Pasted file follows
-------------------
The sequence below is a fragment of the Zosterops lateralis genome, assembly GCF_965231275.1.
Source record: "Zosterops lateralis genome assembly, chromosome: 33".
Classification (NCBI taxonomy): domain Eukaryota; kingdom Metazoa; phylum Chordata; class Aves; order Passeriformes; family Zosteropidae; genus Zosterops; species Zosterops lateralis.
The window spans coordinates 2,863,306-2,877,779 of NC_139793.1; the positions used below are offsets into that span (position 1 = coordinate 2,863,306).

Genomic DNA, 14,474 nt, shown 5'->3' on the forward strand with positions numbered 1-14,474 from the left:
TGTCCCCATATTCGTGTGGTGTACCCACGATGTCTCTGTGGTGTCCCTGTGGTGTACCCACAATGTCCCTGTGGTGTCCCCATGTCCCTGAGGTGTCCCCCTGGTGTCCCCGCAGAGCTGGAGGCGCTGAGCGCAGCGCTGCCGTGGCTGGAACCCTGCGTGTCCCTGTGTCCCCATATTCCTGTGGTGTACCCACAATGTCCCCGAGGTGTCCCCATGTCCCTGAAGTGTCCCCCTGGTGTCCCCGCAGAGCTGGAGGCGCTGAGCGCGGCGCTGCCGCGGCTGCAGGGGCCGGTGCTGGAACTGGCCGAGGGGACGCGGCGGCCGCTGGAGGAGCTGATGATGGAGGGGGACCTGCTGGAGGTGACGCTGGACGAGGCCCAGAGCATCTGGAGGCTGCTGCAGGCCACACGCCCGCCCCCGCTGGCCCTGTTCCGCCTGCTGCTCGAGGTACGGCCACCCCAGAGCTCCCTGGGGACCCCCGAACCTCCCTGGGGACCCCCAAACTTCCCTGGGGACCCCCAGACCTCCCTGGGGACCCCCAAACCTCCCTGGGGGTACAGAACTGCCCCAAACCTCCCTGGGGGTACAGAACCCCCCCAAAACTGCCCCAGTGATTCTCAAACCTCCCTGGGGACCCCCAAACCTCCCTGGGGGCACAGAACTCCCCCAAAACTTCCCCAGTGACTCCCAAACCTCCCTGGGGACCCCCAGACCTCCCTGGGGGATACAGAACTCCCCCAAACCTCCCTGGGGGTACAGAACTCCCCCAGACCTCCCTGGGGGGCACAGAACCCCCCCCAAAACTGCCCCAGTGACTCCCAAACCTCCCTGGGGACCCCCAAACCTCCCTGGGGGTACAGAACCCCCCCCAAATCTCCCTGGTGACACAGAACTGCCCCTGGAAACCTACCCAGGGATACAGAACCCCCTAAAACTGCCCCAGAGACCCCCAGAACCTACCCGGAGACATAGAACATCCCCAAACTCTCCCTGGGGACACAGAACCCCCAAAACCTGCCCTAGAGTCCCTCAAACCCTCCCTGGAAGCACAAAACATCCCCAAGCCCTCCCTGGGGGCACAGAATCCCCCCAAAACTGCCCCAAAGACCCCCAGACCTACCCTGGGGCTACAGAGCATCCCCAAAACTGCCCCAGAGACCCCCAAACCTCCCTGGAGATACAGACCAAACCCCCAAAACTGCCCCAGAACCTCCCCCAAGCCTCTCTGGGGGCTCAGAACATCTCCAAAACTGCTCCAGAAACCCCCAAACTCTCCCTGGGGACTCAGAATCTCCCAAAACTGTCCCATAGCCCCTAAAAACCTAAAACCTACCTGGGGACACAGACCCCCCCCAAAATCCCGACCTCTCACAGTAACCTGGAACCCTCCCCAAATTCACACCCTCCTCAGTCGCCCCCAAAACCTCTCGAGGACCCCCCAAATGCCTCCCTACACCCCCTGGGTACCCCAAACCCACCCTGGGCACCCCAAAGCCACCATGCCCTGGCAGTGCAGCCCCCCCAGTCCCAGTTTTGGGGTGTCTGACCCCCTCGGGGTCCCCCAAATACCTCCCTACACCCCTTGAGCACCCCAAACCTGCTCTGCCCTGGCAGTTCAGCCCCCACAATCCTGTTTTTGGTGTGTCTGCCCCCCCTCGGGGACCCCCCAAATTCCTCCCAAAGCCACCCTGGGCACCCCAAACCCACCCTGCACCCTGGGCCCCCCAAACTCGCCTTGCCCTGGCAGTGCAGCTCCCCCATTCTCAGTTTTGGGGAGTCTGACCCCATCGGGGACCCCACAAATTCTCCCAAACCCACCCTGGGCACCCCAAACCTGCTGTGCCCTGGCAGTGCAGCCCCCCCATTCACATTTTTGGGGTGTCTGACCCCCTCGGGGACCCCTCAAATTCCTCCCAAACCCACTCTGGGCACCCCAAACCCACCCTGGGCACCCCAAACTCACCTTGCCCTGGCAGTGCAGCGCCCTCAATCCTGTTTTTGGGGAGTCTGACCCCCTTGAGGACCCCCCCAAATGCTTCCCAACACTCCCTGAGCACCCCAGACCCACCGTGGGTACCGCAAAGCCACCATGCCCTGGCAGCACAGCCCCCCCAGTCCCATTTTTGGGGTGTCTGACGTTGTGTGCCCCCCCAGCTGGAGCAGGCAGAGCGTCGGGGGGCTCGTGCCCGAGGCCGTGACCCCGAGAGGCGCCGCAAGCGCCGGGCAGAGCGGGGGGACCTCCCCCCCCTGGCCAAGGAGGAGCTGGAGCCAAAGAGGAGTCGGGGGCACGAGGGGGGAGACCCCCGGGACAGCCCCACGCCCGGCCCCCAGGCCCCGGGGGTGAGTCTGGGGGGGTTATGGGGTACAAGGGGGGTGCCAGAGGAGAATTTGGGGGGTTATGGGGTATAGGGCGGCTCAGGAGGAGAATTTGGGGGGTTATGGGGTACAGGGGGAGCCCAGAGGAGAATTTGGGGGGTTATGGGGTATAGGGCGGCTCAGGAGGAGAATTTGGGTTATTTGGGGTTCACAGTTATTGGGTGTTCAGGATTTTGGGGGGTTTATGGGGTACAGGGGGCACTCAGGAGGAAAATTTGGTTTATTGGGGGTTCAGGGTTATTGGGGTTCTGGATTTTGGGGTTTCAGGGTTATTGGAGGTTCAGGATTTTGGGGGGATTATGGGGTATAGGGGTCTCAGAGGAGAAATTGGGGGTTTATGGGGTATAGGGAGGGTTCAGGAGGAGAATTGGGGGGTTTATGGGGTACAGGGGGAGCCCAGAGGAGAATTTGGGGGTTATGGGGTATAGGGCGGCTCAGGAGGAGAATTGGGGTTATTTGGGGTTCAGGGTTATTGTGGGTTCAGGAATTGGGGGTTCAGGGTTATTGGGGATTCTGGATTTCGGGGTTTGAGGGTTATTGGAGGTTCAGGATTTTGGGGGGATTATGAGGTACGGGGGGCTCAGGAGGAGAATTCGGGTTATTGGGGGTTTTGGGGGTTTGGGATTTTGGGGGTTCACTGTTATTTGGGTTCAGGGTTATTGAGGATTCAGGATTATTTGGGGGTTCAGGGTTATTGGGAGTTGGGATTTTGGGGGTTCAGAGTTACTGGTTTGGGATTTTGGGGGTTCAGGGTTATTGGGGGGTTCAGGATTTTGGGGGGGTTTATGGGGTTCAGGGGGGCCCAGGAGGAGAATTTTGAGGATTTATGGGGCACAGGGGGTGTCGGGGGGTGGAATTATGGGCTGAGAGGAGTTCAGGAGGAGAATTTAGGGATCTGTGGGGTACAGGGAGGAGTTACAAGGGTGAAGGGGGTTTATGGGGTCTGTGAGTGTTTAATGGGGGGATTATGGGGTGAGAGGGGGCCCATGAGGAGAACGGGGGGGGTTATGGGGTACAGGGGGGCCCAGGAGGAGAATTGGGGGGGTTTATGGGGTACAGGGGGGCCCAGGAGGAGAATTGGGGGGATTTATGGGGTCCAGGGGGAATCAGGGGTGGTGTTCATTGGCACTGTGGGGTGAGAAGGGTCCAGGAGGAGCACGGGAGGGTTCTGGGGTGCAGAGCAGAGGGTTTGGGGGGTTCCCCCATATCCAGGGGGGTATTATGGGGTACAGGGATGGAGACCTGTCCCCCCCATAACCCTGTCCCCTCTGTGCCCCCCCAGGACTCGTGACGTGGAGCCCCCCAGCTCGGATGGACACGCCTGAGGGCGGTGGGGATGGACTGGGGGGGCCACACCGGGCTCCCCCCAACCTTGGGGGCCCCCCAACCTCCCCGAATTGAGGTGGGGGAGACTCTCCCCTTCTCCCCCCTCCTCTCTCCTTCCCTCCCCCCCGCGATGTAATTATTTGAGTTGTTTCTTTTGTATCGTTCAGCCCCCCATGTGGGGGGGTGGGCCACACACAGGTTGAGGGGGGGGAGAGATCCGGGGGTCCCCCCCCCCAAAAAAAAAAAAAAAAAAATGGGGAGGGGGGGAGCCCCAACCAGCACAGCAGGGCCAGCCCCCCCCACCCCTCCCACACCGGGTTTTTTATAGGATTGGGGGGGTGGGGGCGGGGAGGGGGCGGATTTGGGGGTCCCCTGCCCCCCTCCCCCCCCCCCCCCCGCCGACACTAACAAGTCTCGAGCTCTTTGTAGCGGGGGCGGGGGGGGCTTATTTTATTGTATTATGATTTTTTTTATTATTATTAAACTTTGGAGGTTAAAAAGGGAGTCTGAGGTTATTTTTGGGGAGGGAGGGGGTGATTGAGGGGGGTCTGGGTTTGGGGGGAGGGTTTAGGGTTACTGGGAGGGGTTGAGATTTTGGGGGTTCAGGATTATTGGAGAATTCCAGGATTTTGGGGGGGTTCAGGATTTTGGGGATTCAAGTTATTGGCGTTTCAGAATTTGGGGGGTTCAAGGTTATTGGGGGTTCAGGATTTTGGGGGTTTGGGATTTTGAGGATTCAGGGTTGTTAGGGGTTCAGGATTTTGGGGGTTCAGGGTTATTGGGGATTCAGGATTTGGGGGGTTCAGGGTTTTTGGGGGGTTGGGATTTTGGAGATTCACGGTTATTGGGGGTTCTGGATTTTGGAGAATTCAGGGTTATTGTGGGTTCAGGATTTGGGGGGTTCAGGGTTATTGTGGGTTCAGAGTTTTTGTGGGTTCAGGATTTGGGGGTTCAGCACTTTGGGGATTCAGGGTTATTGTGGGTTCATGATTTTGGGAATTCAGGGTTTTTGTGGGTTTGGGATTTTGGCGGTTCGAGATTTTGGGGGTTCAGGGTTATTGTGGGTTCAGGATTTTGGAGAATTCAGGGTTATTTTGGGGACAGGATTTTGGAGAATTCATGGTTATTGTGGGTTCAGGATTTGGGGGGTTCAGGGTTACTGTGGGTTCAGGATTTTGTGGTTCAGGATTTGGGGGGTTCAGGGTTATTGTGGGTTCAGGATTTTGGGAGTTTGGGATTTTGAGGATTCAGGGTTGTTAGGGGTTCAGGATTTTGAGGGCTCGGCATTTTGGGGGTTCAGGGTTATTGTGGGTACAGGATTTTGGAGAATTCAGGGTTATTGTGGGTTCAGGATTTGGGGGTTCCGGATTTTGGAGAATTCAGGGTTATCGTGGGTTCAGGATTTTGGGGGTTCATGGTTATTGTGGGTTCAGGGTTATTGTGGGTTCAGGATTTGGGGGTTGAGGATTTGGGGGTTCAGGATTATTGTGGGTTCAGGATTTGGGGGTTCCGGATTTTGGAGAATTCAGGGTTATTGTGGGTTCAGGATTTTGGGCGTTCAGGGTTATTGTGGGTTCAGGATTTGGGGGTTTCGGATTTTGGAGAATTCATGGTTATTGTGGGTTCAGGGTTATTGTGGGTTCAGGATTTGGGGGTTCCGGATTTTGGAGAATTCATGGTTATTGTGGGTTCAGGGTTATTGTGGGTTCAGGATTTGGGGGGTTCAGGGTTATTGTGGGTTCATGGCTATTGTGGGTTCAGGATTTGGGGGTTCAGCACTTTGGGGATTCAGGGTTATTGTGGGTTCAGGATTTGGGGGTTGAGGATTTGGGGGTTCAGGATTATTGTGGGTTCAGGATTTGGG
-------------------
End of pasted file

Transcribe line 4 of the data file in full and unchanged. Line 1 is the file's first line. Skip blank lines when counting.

The window spans coordinates 2,863,306-2,877,779 of NC_139793.1; the positions used below are offsets into that span (position 1 = coordinate 2,863,306).